Important lessons from Lewis and Sayers:
If you are like me you may at times have wondered if you are making an impact for Christ and the Kingdom. You may have despaired of the darkness descending all around us, and wondered if your efforts are worth very much, as evil seems to gain the upper hand. Sometimes all we can do in such a situation is to plead with God: ‘Come quickly Lord Jesus.’
Certainly many of the great saints who have made such a lasting impact would have had similar concerns and similar doubts. Some of them too would have wondered if what they were involved in was really making a difference. A while ago I wrote about A. W. Pink who seems to have had a minimal impact during his lifetime, but after his death he has become hugely influential: billmuehlenberg.com/2021/07/23/notable-christians-a-w-pink/
When I think of great Christians of the past who have influenced me greatly, I sometimes wonder if they had the same sort of doubts about what they were doing as believers. Here I want to discuss two of them: C. S. Lewis and Dorothy Sayers. Early on as a new Christian I was introduced to Lewis and Francis Schaeffer. I soon bought all the books I could find by the pair.
A bit later on I discovered Sayers. Here I wish to speak about a new book and something that struck me while reading it. The book is Dorothy and Jack: The Transforming Friendship of Dorothy L. Sayers and C. S. Lewis (Baker, 2020). Written by Gina Dalfonzo, it looks at the 15-year friendship of these two heavyweight English Christian writers of last century. The friendship ended when she died in 1957.
If you love Lewis and Sayers, you will love this book. I – like millions of other Christians – am of course a massive Lewis fan. Sayers, although perhaps less well known to some evangelicals, was also a very influential Christian, who may be better known for her works of detective fiction, which rivalled those of Agatha Christie.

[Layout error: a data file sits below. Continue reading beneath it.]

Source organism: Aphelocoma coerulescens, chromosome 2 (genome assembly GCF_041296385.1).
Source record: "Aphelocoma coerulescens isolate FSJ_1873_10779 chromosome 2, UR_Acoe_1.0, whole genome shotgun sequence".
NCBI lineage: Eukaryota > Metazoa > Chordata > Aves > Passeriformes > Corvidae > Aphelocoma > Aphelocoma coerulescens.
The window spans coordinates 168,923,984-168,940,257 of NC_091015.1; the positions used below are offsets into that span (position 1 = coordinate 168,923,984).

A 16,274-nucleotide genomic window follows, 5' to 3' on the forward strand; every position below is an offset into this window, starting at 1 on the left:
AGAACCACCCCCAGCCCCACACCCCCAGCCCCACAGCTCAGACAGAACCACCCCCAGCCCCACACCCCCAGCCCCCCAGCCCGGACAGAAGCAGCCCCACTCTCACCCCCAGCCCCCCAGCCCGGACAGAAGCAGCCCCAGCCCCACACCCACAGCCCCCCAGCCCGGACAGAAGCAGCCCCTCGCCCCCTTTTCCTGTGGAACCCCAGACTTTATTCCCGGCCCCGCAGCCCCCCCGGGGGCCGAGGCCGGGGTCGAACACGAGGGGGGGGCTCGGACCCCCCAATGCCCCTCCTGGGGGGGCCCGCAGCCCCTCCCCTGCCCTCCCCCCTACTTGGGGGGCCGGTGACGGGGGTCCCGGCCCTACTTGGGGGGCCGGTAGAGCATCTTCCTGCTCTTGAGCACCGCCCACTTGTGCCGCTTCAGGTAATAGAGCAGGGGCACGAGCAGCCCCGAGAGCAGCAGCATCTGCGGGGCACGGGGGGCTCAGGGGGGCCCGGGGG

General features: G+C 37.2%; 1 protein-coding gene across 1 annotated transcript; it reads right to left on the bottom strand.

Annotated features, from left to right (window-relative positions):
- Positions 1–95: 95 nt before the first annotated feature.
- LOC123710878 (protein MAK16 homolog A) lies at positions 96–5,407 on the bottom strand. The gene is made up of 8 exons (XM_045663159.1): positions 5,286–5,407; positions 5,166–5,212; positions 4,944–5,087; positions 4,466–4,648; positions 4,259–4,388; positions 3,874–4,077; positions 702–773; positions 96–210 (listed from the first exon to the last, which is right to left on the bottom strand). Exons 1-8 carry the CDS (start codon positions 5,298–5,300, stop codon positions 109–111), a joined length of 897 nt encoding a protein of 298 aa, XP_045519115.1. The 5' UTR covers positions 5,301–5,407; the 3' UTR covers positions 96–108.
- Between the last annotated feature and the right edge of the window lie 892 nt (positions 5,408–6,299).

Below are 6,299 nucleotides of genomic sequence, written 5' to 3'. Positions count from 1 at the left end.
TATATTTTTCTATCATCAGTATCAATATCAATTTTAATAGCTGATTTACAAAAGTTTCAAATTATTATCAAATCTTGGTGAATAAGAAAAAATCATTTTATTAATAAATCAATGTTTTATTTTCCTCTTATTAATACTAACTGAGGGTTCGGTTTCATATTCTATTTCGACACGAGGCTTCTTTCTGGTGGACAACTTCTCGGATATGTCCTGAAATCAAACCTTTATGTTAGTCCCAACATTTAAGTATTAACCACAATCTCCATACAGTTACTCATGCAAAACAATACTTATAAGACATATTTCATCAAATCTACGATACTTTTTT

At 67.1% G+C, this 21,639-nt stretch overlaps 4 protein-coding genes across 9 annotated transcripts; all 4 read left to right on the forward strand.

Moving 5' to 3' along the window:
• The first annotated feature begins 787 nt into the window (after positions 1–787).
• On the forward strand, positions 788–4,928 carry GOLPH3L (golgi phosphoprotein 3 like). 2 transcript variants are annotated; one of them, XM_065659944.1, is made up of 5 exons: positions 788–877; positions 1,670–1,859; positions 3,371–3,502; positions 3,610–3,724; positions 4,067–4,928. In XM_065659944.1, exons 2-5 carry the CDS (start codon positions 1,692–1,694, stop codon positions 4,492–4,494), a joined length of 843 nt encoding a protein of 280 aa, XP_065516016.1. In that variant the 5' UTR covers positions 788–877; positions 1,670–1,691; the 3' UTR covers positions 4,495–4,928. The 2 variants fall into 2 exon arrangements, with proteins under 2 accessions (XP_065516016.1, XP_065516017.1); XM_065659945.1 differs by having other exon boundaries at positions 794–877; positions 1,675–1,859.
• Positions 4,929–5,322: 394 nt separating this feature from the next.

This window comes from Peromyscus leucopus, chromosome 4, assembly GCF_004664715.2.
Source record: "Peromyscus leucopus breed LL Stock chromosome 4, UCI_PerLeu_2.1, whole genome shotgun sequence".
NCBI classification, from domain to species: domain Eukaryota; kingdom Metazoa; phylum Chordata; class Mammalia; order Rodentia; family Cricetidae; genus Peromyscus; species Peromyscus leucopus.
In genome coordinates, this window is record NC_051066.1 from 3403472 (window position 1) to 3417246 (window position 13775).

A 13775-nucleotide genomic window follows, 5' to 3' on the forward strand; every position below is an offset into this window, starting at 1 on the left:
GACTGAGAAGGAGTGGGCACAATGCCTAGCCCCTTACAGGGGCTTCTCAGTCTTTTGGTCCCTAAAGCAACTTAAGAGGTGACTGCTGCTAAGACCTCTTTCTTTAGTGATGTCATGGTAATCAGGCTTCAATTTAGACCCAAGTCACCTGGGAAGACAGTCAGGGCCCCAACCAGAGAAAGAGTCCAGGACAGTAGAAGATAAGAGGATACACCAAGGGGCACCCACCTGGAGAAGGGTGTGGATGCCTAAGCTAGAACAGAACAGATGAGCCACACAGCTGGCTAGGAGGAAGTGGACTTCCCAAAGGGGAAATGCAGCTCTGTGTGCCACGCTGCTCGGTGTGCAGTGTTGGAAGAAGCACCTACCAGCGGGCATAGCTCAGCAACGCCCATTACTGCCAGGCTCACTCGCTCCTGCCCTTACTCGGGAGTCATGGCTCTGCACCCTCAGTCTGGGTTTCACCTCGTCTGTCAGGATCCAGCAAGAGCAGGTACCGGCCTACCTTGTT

Dalfonzo notes how on the one hand the two were quite similar: both lived during the same period; both were Oxford educated; both were known as great writers; and both became noted Christian apologists in their latter years. But there were also differences: he had a short but happy marriage, while she had a quite strained marriage; their personalities and temperaments were rather different; when he did become a Christian he was quite eager to share his faith while she shied away from evangelising, etc.
When they did discover each other they became very close friends, although it was mainly carried on through their correspondence. Dalfonzo has gone through these letters and put together an endearing and informative look at the two, and how they encouraged and influenced one another.
Of course if you are familiar with The Four Loves by Lewis, you will see this cross-sex friendship as one of ‘affection’. She was married most of this time while he was a bachelor. But their appreciation and respect for one another is a model of such friendships. Let me offer just one quote on how much she had meant to him:
Jack Lewis’s stepson Douglas Gresham recalls that the first time he ever saw Jack cry was when he heard about Dorothy’s death. . . . Over the years they had helped, educated, guided, teased, critiqued, chastised, defended, consoled, and laughed with each other. He had treasured their correspondence, delighted in their meetings, and after many years had learned to share with her his deepest feelings. In some ways, though he may not have realized it, she had taught him aspects of friendship that even this man who was so rich in friends had not fully understood; by the end, for instance, she had shown him that friends did care something about each other’s personal affairs, after all.
But to return to my opening paragraphs, something in particular struck me rather vividly as I was reading this book – something that I wish to dwell on as it is the inspiration for this article. It involves an incident from 1953 when an angry atheist penned a book attacking the pair and some other notable Christians.